“For voters seeking information on how to vote, a basic Google search performs much better than asking any of the chatbots,” said David Becker, a participant in the conference and the executive director of the Center for Election Innovation & Research.
And, really, that makes sense given what AI is, says Raymond. “AI is fundamentally a technology about ‘guessing,’ and providing voters with accurate election information is fundamentally about ‘knowing,’” he said.
At least for now, it’s likely that a person sophisticated enough to seek out and use these language models for answers would pretty quickly realize they aren’t very good yet at election information and go elsewhere. Many of the public-facing models also explicitly label election information as potentially unreliable, referring users to local election offices or Vote.gov.
What was useful, though, was watching the election officials and the AI experts talk to each other. It’s a model for real collaboration in this area, and makes me optimistic about our ability to proactively address both the models’ shortcomings and the growing threat of disinformation as the technology becomes more sophisticated.
A robocall like the one in New Hampshire was inevitable. And this will keep happening. Like any evolving technology, experts and government officials need to rise to the occasion and update technology policies to address real-world conditions. For example, a handful of states are requiring images created using AI to be explicitly labeled. State-level attention to the issue has grown even since the start of the year, energized by the robocall.
This event was a great first step, and suggests that there really is common ground to be found on this important issue. Legislators working on bills should take note of the collaborative, interdisciplinary way Angwin and Nelson chose to approach possible solutions.
As I spoke to the election officials and journalists who’d attended the event, I realized that a common refrain was this: You just have to start playing with AI in order to understand it, and you shouldn’t be afraid to do it. Open ChatGPT and ask it questions. See what kind of images you can create with Microsoft’s Image Creator, and look closely for the tell-tale signs such generated images carry, such as not showing faces or distorting text. Try and clone your voice, and see what it sounds like.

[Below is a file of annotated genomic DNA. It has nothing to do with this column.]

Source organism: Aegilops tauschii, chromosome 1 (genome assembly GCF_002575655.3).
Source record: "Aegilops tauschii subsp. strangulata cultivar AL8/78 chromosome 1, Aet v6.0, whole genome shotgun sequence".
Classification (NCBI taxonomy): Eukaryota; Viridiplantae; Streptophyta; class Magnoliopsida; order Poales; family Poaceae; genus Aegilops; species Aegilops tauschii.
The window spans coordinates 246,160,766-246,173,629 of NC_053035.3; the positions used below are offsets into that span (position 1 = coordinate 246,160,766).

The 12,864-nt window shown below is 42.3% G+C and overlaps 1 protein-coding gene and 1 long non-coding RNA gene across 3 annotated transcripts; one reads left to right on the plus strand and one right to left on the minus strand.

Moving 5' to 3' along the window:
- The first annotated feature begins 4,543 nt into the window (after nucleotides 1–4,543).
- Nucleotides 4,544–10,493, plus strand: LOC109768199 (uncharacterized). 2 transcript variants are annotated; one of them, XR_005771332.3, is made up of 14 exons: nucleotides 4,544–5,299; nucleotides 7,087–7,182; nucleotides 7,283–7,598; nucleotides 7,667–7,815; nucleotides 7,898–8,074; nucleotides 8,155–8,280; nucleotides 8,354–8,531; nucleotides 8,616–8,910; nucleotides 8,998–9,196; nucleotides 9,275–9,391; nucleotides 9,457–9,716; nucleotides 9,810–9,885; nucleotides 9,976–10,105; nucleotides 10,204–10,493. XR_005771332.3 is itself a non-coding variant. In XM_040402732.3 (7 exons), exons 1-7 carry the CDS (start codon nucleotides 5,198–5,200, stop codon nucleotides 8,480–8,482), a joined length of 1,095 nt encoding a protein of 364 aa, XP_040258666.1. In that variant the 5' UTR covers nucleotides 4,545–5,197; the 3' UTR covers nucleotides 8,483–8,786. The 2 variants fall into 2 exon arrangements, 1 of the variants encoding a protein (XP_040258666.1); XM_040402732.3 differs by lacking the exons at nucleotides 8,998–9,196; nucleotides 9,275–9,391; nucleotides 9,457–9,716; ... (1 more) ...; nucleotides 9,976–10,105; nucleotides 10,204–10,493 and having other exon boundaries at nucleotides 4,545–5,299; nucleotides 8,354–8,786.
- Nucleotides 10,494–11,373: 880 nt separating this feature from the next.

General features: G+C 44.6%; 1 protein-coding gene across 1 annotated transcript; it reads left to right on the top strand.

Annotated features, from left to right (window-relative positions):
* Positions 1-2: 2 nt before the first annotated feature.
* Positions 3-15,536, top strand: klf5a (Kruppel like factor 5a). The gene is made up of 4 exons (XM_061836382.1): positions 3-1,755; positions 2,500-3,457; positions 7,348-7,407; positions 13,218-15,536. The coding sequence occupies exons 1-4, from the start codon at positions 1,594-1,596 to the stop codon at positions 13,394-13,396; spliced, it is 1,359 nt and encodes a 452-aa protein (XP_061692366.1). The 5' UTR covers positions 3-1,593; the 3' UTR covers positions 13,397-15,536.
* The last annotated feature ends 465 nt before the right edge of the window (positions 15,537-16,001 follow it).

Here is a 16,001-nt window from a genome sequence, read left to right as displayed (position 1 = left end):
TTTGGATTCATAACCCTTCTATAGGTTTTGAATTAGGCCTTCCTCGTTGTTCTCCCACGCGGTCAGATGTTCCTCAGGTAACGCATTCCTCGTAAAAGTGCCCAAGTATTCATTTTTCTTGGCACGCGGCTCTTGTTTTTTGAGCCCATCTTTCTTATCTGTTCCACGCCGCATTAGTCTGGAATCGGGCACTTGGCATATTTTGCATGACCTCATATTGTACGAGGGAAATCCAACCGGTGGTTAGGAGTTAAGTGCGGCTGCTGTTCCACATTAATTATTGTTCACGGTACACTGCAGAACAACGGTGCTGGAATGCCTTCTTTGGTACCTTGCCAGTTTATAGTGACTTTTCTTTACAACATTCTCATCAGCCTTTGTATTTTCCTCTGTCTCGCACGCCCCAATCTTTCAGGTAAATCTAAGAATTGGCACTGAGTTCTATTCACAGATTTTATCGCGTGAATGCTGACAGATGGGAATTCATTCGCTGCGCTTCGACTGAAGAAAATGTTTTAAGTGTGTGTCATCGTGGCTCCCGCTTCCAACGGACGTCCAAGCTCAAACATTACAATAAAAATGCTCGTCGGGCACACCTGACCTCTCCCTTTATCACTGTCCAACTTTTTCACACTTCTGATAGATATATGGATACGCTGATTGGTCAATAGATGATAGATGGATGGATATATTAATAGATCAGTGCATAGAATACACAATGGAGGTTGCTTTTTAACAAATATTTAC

Given how inaccessible the whole premise of AI seems, there is a real impulse to avoid engaging with it — as if it might shock us through our keyboards or take over our homes like that Disney movie from 1999. While an understandable response, it’s not a viable one if we — consumers of real information who attempt to assess that information in context — want to understand the pros and cons of this very real thing that is already having very real impacts.
If you want to dip your toe in gently, here are some good places to start (none of which require any previous knowledge to understand):
- AI Campus (an initiative funded by the education ministry in Germany) has a great video called “Artificial intelligence explained in 2 minutes: What exactly is AI?” AI Campus also contains free lessons on AI, all aimed at creating “an AI-competent society.” Cheers.
- “Artificial Intelligence, Explained” from Carnegie Mellon University is a great introduction to the various vocabulary words you might come across while exploring, and links out to helpful information on the history of AI’s development.
- Harvard University has an extensive site dedicated to AI. While it’s aimed at students, it’s open to all and contains really fascinating tools and suggestions for how to explore the seemingly endless options offered by language learning models. I specifically recommend their guides on text-based prompts and their comparison of currently available AI tools.
- We played a terrifying game in which a graduate student showed the room — full of experts! — a series of AI-generated images blended with actual photos and asked us to vote on which were real. There wasn’t consensus on a single image, and most people got most of them wrong. I certainly did. You can test your own skills in a similar quiz from the New York Times.